A potentially abusive partner is a warning sign that you are in a seriously dangerous situation. An emotionally abusive partner can quickly become a physically abusive partner. Domestic violence, physical, or sexual abuse can quickly turn into homicide.
If you are even considering that you might be in an abusive relationship, call the National Domestic Violence Hotline at 800-799-SAFE (7233), click the chat now link on their website, or call your local police department to report the behavior that concerns you. The call to the National Domestic Violence Hotline is free, anonymous and confidential, and it could save your life.
Taking action quickly could save your life or the lives of those in the household with you. Protect yourself and your loved ones at all times. IF you were wrong about your partner possibly becoming abusive, at least you took the steps to get help before you became a statistic.
4 WARNING SIGNS YOUR PARTNER MAY BECOME ABUSIVE
Dictating when, where and how you live as well as who you see is a sign that your partner may become abusive. A relationship should be a partnership, not a dictatorship and you should have freedom to make choices on your own. When your partner wants to remove your ability to chose for yourself, you should be ready to protect yourself.
If your partner believes in strict gender roles where women do all the housework and child-rearing while men have a place in the workforce, they may also believe that you need to submit to their will financially and sexually as well. When your partner believes that they have the power in the relationship, they will seek to take any power away from you in order to stay in control.
Distrusting you, thinking that you are cheating, or accusing you of doing things that you didn’t do are all warning signs that your partner may become abusive. Threats of harm are a way of controlling you with fear.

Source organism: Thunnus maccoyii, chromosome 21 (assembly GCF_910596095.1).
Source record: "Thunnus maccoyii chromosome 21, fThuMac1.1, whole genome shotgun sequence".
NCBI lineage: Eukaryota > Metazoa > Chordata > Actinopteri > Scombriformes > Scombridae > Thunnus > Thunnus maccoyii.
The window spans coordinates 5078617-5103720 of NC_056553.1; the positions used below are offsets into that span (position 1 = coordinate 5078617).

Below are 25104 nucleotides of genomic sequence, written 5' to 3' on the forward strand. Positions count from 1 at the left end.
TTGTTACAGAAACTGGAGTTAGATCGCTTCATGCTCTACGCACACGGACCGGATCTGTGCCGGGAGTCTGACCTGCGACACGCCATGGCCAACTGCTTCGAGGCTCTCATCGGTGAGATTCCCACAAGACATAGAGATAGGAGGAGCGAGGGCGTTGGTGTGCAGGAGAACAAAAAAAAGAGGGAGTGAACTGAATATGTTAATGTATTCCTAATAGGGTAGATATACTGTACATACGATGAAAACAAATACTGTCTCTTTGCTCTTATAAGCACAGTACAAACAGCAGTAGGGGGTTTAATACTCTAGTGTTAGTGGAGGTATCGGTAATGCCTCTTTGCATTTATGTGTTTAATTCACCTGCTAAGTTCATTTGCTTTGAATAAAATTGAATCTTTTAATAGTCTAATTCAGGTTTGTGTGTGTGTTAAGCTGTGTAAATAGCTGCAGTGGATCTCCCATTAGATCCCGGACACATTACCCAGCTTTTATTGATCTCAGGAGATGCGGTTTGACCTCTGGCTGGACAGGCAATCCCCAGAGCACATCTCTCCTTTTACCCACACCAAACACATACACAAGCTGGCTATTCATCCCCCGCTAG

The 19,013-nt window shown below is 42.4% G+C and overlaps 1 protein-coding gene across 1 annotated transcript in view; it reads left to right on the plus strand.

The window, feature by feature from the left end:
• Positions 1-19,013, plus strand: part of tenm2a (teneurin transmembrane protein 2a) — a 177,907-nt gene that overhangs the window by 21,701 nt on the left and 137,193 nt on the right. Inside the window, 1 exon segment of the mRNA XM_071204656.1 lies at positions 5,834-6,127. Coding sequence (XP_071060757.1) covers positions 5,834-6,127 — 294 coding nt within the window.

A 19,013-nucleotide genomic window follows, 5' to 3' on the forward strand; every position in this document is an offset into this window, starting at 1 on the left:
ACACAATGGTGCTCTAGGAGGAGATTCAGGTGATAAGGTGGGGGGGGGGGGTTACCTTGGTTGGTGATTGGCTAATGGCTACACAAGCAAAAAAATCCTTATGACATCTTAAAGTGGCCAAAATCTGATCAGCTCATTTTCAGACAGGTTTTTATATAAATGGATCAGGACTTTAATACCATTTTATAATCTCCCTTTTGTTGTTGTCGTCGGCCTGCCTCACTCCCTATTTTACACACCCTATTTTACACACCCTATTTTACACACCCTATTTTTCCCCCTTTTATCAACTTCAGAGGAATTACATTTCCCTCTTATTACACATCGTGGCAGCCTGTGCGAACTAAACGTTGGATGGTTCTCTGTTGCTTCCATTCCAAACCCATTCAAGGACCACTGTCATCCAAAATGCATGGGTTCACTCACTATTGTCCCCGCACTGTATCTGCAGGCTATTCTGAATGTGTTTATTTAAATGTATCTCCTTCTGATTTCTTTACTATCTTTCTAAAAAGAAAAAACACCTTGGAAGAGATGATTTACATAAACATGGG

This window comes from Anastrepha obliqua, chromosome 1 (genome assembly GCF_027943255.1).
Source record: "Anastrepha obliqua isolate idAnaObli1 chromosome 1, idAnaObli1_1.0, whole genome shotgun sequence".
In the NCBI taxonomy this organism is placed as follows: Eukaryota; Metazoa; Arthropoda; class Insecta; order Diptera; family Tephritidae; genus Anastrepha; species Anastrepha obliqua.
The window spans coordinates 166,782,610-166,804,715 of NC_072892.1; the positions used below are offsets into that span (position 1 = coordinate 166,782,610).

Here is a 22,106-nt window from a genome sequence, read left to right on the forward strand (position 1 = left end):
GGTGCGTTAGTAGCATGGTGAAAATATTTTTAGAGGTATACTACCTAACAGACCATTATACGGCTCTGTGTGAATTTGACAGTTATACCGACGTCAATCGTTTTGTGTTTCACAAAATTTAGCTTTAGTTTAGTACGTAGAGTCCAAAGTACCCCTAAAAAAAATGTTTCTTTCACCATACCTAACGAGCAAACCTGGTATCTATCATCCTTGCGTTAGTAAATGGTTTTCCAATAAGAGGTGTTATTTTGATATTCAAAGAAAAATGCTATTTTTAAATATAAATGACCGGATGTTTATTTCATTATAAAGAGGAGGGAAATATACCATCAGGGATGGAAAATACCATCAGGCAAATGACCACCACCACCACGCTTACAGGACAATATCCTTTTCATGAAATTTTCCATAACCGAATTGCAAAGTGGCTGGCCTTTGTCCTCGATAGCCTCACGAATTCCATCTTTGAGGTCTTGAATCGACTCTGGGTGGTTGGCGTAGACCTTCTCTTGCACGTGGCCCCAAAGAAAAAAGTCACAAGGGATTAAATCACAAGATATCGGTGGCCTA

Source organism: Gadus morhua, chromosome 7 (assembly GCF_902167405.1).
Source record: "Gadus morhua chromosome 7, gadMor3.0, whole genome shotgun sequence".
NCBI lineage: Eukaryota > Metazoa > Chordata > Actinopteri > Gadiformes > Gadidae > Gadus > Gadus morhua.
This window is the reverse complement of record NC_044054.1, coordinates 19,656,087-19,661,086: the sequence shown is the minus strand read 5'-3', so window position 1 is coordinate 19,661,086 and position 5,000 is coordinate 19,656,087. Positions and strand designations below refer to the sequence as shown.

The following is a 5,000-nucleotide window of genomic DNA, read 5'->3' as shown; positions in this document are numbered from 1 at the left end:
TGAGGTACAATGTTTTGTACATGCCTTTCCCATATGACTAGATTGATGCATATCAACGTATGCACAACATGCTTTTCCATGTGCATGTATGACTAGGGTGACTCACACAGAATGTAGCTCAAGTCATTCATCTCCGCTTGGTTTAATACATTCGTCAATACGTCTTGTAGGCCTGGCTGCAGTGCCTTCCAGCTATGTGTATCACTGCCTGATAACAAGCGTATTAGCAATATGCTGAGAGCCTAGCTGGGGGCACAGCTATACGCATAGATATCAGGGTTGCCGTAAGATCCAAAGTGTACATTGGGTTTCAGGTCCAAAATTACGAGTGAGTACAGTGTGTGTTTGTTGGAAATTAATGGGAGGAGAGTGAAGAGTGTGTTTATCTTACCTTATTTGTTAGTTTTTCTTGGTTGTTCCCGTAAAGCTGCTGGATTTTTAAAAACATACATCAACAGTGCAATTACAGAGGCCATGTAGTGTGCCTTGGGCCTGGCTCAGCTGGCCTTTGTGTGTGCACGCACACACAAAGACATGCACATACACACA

According to the National Domestic Violence Hotline 800-799-SAFE (7233), in 2014:
“More than 20,000 victims disclosed instances of economic abuse, in which the abuser forcibly took control of or manipulated the victim’s finances in order to wield power over him or her.”
If your partner has been treating you like a child and acting as if you don’t know what’s best for you, it is a warning sign that your partner may become abusive. In arguments, they use insulting, belittling language to make you feel less worthy than you are.
According to the National Domestic Violence Hotline 800-799-SAFE (7233), 96% of the abuse reported was emotional or verbal, in which the abuser degrades, threatens, insults, humiliates, or isolates the victim.
If your partner is making you feel like it is your fault that they are so angry, depressed or anxious it is a warning sign that they may become abusive. When your partner has decided that you are the reason for their emotional outbursts, you become the target of their anger.
Turning an argument around so it is your fault is another trait of a person who may become abusive. Suzannah Weiss writes in her article on loveisrespect.org that she learned that the name for what her abusive partner was doing is gaslighting; “gaslighting – my partner’s technique of making me doubt my thoughts, feelings, and perceptions – was an abusive manipulation tactic. For the first time, I saw why his behavior stressed me out. And it wasn’t because I was a bad partner.”
Of the reported domestic violence, 57% of victims were concerned about their relationships for more than six months before ever reaching out for help. The cycle of violence is such that the abuser takes away the power from the victim, the victim feels powerless to do anything and the abuser is able to continue removing power from the victim. Stopping the cycle before you feel mentally and emotionally incapable of doing something is important.
A history of abuse from their own childhood or with previous partners is a warning sign that your partner may become abusive themselves. In childhood and early adulthood, we are still learning how to cope with our painful emotions. Seeing parents who are violent and have a poor ability to cope with negative emotions unfortunately teaches the same coping behaviors to their children.
According to one study on the prevention of domestic violence, “witnessing domestic violence or being the victim of abuse undermines one’s ability to trust and to regulate emotions and results in hostile, dependent, insecure individuals with little ability to develop healthy relationships.” The same researchers say that “male batterers are more likely to score poorly on mental health tests (for example, anxiety, depression, mania, psychosis) and criminality indicators (for example, anti- social personality and stranger violence).”
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